Wolfmother: The kick in the ass that rock needs

posted by / News / April 25, 2006

Somehow, this is just the kick in the ass that rock needs. Big hair. Tight pants. {{{Van}}} Halen leg extenders. Black Sabbath power chords. Zep-like guitar hooks. And boldly polished, Stonehenge-mystical, heavy metal theatrics. No kidding, the guys in the Sydney-based, power-trio WolfMother — Andrew Stockdale, vocals; Chris Ross, bass and keyboards; Myles Heskett; drums — come on like star students from Jack Black’s “School of Rock”. They got all the right moves. The sound is technically phantasmic and simplistically super-sonic. And the whole shebang is just wildly — and quite seriously — fun as hell. Put simply: they rock. Old school. Move over, Freddy {{{Mercury}}}, step aside Ozzy Osbourne, here comes the Wolf. —Nathan Myers


You guys hit the stage like you’ve been playing live forever.

CHRIS ROSS: We just really like doing it. If people want us to bring it, then we bring it. And if they don’t, then we do it anyway.

How’d you guys come together?

CHRIS: We’re a “friends of friends” band. I met Myles through my girlfriend who met this guy who collected vintage synths, and I met him and he lived with Myles, so then I moved in with Myles, so then I went snowboarding with this dude for a couple months and he went to school with this girl who went out with Andrew and brought him to a party at my house, and so, there you go.

So when did it turn into a band?

CHRIS: I don’t know. Myles and I have been playing with people forever. Like, ever since I met him we were always looking for people to play with and could never quite find the right people. And then, Myles was overseas and Andrew came around and we really hit it off, so when Myles came back we all started playing. Andrew had just finished uni and was trying to avoid work, as we all were.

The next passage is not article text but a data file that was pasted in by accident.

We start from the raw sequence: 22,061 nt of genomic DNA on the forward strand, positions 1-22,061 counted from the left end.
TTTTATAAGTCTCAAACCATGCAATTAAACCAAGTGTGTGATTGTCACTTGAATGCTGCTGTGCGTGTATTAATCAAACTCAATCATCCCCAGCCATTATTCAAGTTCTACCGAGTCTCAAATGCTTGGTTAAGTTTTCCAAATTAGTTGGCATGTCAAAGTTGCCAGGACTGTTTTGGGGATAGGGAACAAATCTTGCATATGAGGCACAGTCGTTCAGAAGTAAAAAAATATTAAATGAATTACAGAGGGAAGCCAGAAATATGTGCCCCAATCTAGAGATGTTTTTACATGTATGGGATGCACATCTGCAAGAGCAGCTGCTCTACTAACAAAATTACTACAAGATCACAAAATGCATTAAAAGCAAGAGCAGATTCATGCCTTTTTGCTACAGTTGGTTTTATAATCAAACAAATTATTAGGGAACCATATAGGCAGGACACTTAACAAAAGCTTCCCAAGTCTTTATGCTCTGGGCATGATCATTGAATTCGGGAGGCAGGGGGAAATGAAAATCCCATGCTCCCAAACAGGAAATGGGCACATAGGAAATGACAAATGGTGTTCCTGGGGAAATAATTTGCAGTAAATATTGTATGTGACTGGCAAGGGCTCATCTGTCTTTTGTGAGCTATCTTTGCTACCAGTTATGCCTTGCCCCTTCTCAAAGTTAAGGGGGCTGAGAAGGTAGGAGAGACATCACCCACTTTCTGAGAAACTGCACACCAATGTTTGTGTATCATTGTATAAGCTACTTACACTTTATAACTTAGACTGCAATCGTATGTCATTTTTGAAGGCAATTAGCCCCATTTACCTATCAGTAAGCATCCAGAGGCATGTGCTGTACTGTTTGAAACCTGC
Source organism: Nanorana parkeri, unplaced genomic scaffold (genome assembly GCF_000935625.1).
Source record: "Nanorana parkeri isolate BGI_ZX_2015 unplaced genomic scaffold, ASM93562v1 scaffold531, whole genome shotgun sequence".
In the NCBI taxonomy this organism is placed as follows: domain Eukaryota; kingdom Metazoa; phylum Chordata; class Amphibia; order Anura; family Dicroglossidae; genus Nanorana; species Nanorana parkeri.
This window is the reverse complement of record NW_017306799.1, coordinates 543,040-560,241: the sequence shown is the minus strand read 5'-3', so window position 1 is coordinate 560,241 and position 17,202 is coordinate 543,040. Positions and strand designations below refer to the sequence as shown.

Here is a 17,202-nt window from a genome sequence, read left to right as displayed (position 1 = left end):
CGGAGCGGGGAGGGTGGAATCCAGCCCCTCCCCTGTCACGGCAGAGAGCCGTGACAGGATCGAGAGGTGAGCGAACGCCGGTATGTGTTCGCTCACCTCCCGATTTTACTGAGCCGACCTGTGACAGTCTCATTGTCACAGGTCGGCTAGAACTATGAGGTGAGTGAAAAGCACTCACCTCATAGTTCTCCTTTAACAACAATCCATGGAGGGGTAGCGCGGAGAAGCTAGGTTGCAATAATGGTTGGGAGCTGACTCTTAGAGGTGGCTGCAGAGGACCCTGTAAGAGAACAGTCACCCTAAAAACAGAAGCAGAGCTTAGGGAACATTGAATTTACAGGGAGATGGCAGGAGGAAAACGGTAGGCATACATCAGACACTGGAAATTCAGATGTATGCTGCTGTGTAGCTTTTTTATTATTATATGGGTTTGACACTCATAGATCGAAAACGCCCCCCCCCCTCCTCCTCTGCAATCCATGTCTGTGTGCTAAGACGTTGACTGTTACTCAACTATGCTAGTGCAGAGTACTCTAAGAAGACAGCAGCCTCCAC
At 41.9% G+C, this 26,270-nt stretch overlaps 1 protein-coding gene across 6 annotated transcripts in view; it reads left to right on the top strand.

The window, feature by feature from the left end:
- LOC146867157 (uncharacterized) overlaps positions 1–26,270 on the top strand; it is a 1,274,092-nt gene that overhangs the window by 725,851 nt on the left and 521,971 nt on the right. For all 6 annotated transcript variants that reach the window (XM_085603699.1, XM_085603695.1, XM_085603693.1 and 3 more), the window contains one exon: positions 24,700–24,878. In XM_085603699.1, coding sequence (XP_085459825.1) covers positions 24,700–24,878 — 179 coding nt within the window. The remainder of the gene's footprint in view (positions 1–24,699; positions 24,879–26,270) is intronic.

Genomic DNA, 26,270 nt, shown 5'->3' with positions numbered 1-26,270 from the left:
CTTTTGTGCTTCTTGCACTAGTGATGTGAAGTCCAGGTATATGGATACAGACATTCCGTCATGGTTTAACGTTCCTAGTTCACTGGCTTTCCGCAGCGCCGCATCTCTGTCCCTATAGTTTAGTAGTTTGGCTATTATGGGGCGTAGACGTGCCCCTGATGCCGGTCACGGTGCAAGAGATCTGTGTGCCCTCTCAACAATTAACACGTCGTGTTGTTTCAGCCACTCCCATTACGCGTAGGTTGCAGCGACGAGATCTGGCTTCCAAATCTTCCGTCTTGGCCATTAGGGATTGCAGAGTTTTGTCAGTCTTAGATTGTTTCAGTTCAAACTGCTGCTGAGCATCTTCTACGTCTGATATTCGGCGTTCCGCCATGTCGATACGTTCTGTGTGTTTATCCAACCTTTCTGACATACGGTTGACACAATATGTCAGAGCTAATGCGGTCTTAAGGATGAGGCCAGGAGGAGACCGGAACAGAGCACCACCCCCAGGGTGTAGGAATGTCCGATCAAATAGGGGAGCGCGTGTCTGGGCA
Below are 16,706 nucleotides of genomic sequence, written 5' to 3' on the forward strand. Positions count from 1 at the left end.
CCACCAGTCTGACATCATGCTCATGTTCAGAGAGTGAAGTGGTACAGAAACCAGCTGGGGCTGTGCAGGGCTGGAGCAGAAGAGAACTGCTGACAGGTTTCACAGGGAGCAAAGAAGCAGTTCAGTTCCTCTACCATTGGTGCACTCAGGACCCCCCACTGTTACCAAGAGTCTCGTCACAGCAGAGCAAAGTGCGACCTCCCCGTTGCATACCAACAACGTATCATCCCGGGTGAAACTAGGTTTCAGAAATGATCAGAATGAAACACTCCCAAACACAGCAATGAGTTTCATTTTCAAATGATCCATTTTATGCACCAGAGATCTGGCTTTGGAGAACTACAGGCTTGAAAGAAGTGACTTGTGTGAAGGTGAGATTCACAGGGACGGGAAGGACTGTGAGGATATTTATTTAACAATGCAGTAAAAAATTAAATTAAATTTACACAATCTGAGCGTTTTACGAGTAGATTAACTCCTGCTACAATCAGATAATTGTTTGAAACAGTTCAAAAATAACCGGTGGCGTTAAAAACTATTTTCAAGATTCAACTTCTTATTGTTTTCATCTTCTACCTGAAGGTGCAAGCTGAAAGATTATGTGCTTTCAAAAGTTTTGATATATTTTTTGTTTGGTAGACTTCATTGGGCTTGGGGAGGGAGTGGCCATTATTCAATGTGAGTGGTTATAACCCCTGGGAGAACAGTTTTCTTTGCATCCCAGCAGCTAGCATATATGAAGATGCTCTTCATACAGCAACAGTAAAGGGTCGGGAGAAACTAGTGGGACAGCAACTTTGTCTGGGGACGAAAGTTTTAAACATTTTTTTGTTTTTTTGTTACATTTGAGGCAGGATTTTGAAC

Is he a real character off the stage or what?

CHRIS: He’s, uh, interesting offstage, but yeah, he certainly turns it on when he gets onstage, which I think is something that initially attracted us to him because he’d come over to jam and be, like, climbing up the walls and shit. So we were like, yeah, this is all right.


Yeah, where does one learn power leg kicks and microphone twirling? Seems like something straight out of a School of Rock.

CHRIS: I don’t know, maybe it’s a secret handed down through the generations. I know he’s a big Jon Spencer Fan, and Jon Spencer loves that sorta stuff. It’s certainly a spectacle to behold. But it’s gotta be done just the right amount. It’s a fine line.

It’s almost Spinal Tap-like, in a way.

CHRIS: But I think he’s doing it earnestly and honestly, as well.

You guys need pyrotechnics.

CHRIS: I KNOW!! We’re working on that. We had to leave our lighting guy behind on this tour, cause it was kinda of expensive, but he’s got his pyrotechnics license. He definitely likes to blow shit up, so it’ll be good when we can bring him.


That would take it to the next level. A power-kick isn’t the same without a nice explosion in the background.

CHRIS: That’s right. Hey, we might use you for some artistic direction.

You guys recorded the album in LA – how was that process?

CHRIS: Recording this album was pretty hard work. We’ve spent most of our lives trying to avoid hard work, hence starting a band. Working with Sari was excellent, but we’ve never worked that hard before. But it really paid off. When we got the album we were like, “far out.” We busted a gut doing this, and to us, it really sounds like it.

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